With the release of the Honor 20 series smartphones, the Huawei sub-brand made it clear that aesthetics and imaging were the two most important aspects it wanted to focus on. The Honor 20i, in particular, is meant to be the more affordable option to enjoy those two features. But at INR 14,999, the Honor 20i ends up facing immense competition from the likes of the Redmi Note 7 Pro (Review) and Realme 3 Pro (Review).
Does the Honor 20i have what it takes to take on its rivals? Perhaps the more important question here is how the U.S. ban on Huawei impacts the life and support for this smartphone moving forward. Let’s find out.
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Honor 20i Design, Build
The Honor 20i is a slim and reasonably lightweight device. You have a plastic frame which curves smoothly into the front glass and rear panel. The phone isn’t too wide either, which helps with easy one-handed use. The volume rockers and power button are to the right of the phone, and they are reasonably clicky. The bottom is where we find a loudspeaker, microUSB charging port, and a headphone jack. The top of the phone houses a hybrid card tray. The back of the phone has a vertically stacked triple camera setup, while the front has a U-shaped notch to house the selfie shooter. While the Honor 20 gets a side-mounted fingerprint scanner, the Honor 20i makes do with a traditional rear-mounted sensor.
From the outside, the Honor 20i looks just as premium as its pricier siblings. Despite the rear being built with a plastic-like material, the glossy reflections and gradient hue shift make this phone an absolute head turner. While our review piece is called Phantom Blue, you also have the Phantom Red and Midnight Blue color variants to choose from.
While there is no doubt the Honor 20i looks gorgeous, the use of a glossy plastic rear makes the phone susceptible to smudges and scratches. The phone does not flex wfweqdhen bent, but there does seem to be some gap between the rear panel and the internals. Also, the front of the phone doesn’t get any Gorilla Glass protection like its rivals. To protect the back of the phone, you should make use of the transparent case Honor provides in the box. As for the front, a screen protector is always a safe bet.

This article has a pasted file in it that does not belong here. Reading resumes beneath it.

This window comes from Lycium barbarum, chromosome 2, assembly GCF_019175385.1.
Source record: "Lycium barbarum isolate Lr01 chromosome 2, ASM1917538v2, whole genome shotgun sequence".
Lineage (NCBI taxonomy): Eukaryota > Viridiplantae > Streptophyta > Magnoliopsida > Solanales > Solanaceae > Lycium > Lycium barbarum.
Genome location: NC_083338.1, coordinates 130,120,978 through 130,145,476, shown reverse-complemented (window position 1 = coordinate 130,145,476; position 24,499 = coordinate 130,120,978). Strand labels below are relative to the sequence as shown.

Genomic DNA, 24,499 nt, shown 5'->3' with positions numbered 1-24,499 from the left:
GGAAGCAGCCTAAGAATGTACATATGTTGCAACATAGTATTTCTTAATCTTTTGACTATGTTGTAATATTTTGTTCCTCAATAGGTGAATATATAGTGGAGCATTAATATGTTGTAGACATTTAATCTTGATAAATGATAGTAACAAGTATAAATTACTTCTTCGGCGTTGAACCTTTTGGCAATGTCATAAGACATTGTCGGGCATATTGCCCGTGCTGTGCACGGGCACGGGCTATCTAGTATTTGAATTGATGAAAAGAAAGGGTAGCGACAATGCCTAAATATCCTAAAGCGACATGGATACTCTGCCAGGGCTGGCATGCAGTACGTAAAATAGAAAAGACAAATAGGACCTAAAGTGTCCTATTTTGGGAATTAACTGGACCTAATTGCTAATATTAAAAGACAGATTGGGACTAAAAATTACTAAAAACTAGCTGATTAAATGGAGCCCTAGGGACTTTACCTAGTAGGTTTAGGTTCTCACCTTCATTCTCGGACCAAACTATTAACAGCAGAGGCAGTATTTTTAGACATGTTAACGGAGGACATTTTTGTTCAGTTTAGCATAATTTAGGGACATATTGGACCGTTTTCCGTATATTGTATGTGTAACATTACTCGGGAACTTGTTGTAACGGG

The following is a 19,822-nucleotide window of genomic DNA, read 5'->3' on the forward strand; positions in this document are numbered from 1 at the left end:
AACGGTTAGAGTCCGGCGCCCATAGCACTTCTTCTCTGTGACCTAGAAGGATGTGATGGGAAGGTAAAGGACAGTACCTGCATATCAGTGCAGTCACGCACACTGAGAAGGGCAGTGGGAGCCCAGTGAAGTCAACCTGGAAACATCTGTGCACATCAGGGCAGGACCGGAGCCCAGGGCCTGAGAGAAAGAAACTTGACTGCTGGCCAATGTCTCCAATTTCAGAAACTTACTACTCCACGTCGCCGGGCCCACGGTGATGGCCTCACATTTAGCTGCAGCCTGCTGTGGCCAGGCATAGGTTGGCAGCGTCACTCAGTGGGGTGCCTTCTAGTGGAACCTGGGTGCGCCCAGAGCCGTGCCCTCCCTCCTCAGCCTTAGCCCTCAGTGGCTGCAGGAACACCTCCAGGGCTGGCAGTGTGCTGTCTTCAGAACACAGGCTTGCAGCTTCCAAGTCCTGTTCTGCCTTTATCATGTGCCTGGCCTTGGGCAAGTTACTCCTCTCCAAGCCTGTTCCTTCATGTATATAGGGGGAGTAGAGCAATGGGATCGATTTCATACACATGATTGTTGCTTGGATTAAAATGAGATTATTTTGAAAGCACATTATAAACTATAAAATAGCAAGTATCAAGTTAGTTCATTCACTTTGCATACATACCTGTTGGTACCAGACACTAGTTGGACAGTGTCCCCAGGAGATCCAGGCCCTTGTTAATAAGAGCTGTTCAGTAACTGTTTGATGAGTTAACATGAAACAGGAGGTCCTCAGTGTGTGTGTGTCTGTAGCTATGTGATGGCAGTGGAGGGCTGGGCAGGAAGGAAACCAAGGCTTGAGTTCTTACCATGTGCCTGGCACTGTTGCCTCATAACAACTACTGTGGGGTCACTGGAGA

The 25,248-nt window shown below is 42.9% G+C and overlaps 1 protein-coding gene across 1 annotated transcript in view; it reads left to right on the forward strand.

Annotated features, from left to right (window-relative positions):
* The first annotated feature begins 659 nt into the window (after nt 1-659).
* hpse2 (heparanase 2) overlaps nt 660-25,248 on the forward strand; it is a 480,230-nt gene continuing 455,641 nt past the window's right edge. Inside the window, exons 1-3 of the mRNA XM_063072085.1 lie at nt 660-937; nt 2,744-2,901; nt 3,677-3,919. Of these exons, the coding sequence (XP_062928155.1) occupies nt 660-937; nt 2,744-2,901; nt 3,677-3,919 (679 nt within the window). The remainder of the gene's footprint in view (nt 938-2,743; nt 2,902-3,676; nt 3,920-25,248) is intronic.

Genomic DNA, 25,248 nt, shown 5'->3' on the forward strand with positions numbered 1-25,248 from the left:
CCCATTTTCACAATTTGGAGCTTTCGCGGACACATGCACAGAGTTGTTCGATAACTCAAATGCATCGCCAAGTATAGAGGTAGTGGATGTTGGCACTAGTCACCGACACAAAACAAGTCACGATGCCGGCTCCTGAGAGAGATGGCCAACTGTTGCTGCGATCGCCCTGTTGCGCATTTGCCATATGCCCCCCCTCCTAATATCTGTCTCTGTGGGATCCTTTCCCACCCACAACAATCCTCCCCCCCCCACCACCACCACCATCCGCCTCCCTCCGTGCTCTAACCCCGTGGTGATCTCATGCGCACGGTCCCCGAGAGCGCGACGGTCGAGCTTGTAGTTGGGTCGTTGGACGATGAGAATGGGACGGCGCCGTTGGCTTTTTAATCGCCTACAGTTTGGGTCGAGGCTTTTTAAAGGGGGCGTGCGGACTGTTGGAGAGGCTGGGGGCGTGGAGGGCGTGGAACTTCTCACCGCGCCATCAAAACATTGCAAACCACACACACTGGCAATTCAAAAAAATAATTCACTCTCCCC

Honor 20i Display
The Honor 20i offers a 6.21-inch IPS LCD screen with a Full HD+ resolution. While the bezels aren’t the slimmest, the phone does manage over a 90 percent screen-to-body ratio. This large screen performs just as good as you’d expect from a mid-range LCD panel. A Full HD+ resolution ensures sharp details, with the color reproduction and black levels being excellent for a panel of this caliber. The brightness levels are adequate for use in bright conditions, and viewing angles are quite good as well.
Further adjustment of the display’s color profile is possible in the display settings. You have a full color wheel to play with, and a few preset options to choose from as well. The ‘Normal’ color profile sets the display to a warmer hue, while ‘Vivid’ allows for a cooler and more saturated color profile. To help reduce eye strain, there is also an Eye comfort mode that reduces blue light emission. This feature can be scheduled to automatically turn on at a specified time of day.
Honor 20i Software
I have always admired how relatively clean EMUI 9 is when compared to some of the competing Android skins out there. There are also a plethora of tweaks and customizations one can do to personalize the phone. For example, you can choose whether all apps stay on the home screen or in an app drawer, and you can switch between gesture, three-key, and dock navigation. There is a Ride Mode that allows for distraction-free driving. Conversely, Party Mode allows you to pair up with other Huawei/Honor phones and play the same songs from all of them.
For those who hate the way Xiaomi’s MIUI is filled with advertisements, EMUI becomes a great alternative. You don’t have any intrusive adds thrown at you if you use system apps. The bloatware situation is also quite moderate, and most of these unnecessary apps can be either uninstalled or displayed.